She pulled four roast chickens from a Kentucky Fried Chicken bag and divvied them up. One for herself, one for her thirteen year old daughter, one for her twelve year old dughter, and one for my sister and me to share. Then the fixin’s were laid out on the table – potatos, gravy, corn, biscuits and butter.
Those girls, our friends, were obese because they were taught to eat like sumo wrestlers in training.
I blame their mother to some extent, but then again, she was a huge woman and was unknowingly passing her bad relationship with food down to her kids.
Maybe she could sue KFC for making her and her daughters fat.
But, really now, where does a company’s social responsibility end? Should KFC employees be forced to ask, “How many people are you planning to feed with these four chickens? What? Only five? I’m sorry, madam, you’ll have to take your business somewhere else. We care too much about your health to sell you this much food.”
If it worked that way, every business in America would be forced to close down, because no matter what you make or what service you provide, someone somewhere will undoubtedly find a way to misuse it.
So, no, I do not agree with people suing McDonald’s for making them fat.* On the other hand, I hesitate to side with McDonald’s about anything, for the simple reason that the company is an environmental nightmare.
It is with that same reluctance, that I admit to having mixed feelings about the new movie Super Size Me. I wanted to like this movie a lot more than I ended up liking it.
In it, the moviemaker, Morgan Spurlock, uses himself as a McGuineapig to demonstrate just detrimental McDonald’s food can be to a person’s overall health. He eats nothing but their food for a month and gains 20% of his body weight during that time. He also raises his cholesterol and damages his liver.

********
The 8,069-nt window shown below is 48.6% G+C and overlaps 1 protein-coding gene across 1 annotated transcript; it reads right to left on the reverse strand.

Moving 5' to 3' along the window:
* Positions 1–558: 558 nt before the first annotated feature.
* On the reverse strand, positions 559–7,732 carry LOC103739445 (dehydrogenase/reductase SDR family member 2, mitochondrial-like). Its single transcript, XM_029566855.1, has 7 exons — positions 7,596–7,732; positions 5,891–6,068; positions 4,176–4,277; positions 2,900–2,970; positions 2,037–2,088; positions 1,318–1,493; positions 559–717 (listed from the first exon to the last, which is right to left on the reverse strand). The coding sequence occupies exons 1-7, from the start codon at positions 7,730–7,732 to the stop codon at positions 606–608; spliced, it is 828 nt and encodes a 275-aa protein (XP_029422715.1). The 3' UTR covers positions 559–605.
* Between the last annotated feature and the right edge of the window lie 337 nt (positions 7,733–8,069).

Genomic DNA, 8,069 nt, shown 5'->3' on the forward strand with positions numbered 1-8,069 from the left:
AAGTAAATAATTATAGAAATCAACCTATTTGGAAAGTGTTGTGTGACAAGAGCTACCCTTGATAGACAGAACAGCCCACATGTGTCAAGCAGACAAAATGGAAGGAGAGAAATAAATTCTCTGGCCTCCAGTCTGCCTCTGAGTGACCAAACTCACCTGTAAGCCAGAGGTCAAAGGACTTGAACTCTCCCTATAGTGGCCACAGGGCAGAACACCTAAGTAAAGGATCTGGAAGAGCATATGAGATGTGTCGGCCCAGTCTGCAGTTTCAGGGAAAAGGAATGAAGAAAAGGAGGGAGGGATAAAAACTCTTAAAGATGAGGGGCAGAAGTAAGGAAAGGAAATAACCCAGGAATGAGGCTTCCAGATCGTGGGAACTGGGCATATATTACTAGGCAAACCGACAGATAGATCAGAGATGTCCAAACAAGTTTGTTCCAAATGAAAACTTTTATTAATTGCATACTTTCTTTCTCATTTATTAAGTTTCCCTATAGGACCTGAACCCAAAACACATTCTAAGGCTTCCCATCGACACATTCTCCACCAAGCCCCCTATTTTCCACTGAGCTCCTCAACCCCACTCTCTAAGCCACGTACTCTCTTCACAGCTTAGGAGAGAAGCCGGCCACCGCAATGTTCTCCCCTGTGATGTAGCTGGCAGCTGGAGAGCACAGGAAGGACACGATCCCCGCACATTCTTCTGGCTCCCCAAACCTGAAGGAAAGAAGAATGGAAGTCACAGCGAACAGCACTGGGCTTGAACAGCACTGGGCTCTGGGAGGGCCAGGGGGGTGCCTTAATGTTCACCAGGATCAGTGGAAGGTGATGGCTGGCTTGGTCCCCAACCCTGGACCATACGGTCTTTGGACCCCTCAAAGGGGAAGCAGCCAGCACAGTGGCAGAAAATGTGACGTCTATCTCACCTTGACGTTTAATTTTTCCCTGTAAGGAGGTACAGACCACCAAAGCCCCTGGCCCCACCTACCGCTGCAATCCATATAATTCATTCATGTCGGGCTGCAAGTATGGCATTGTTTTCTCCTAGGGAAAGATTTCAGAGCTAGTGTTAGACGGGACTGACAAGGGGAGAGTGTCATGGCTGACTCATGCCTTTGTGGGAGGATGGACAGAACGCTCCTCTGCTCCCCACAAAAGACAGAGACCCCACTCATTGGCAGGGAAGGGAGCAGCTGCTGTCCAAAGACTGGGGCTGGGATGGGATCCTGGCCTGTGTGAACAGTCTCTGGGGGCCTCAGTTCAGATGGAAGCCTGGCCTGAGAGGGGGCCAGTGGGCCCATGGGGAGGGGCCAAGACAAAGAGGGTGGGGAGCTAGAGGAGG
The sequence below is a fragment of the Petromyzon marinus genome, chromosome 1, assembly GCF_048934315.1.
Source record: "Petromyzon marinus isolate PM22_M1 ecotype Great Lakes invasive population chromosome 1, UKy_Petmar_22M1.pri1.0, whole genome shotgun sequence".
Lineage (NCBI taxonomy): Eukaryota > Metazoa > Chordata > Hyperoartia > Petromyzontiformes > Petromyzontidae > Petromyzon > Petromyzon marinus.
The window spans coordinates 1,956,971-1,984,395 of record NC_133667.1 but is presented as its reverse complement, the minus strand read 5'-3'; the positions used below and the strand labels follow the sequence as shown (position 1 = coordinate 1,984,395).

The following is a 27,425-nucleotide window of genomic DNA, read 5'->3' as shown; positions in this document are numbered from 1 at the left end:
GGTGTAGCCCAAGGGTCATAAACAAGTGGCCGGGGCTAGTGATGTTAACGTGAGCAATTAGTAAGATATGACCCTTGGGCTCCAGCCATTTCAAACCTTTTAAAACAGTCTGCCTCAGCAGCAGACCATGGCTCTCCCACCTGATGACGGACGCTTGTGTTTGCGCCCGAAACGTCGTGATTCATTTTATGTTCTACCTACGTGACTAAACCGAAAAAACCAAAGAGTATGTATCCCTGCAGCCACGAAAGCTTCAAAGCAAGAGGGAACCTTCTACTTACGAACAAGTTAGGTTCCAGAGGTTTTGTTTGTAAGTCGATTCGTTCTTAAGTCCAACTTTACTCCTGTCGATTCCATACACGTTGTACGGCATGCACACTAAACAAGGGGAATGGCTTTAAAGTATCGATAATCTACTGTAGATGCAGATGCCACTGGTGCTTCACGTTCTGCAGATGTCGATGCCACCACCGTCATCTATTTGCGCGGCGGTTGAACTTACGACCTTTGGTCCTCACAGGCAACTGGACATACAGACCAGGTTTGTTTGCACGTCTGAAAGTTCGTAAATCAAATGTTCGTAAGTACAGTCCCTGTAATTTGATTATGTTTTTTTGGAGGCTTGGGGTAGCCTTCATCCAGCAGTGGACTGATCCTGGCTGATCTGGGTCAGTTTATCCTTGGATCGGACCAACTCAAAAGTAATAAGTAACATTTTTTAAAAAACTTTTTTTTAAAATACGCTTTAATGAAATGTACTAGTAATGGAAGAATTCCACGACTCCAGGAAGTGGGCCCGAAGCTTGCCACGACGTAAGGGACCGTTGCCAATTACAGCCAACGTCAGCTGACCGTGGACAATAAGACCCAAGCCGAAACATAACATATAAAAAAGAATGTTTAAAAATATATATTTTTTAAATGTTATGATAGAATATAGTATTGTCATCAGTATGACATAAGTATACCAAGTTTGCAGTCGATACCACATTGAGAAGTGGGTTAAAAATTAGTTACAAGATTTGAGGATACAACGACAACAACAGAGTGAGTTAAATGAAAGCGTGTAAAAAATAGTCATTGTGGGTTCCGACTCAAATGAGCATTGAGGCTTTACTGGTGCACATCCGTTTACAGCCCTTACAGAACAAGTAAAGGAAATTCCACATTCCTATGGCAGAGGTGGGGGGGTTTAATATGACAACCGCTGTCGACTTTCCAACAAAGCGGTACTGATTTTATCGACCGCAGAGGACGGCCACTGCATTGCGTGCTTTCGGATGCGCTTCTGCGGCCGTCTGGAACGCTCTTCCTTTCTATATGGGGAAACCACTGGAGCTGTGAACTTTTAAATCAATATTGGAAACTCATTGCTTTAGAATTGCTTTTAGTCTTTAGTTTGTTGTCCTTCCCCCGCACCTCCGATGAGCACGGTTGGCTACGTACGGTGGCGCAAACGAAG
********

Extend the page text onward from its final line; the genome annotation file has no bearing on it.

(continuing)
Unfortunately, in my opinion, he didn’t quite make his case. One thing that kept creeping into my mind was the huge amount of food he was eating on camera. Had he eaten this much before his McDonald’s diet? If he was doubling his intake of food, of course he’d be expected to gain weight. Increasing food intake equals weight gain, and I got the impression throughout the film that he was purposely stuffing himself.
Also, I didn’t like the fact that he gave up any and all exercise during the course of his experiement. It seems that since his keypoint was that the food was the main cause of his weight gain and his health problems, then he’d need to keep his activitiy levels exactly the same as they had been in order to effectively prove his thesis.
I also got the idea that Spurlock was hamming it up a bit for the camera. I mean, how much melodrama can one man squeeze into his consumption of a quarter pounder? The answer may surprise you.
On the other hand, the movie does offer up lots of wonderfully wicked looking paintings of Ronald McDonald for your viewing pleasure. So, by all means, take your kids and scare them away from that cholesterol ridden garbage forever.
The film also brings up a few interesting points relating to how the fast food industry has made it’s way to our children’s schools and the alternative to having them there, so it’s worth seeing once.
And, on a somewhat related note: If you want the whole ugly truth about McDonald’s and you have a strong stomach, you should read Fast Food Nation by Eric Schlosser. It’s as disturbing as it is detailed, and it’s very detailed.
*That said, I think that making it unlawful to sue fast food companies sets a dangerous pre
cedent. Lawsuits should be judged on a case by case basis and stupid, frivilous ones should be thrown out of court. But, ultimately, setting up legislation like that to protect these corporate giants would effect civil rights in America.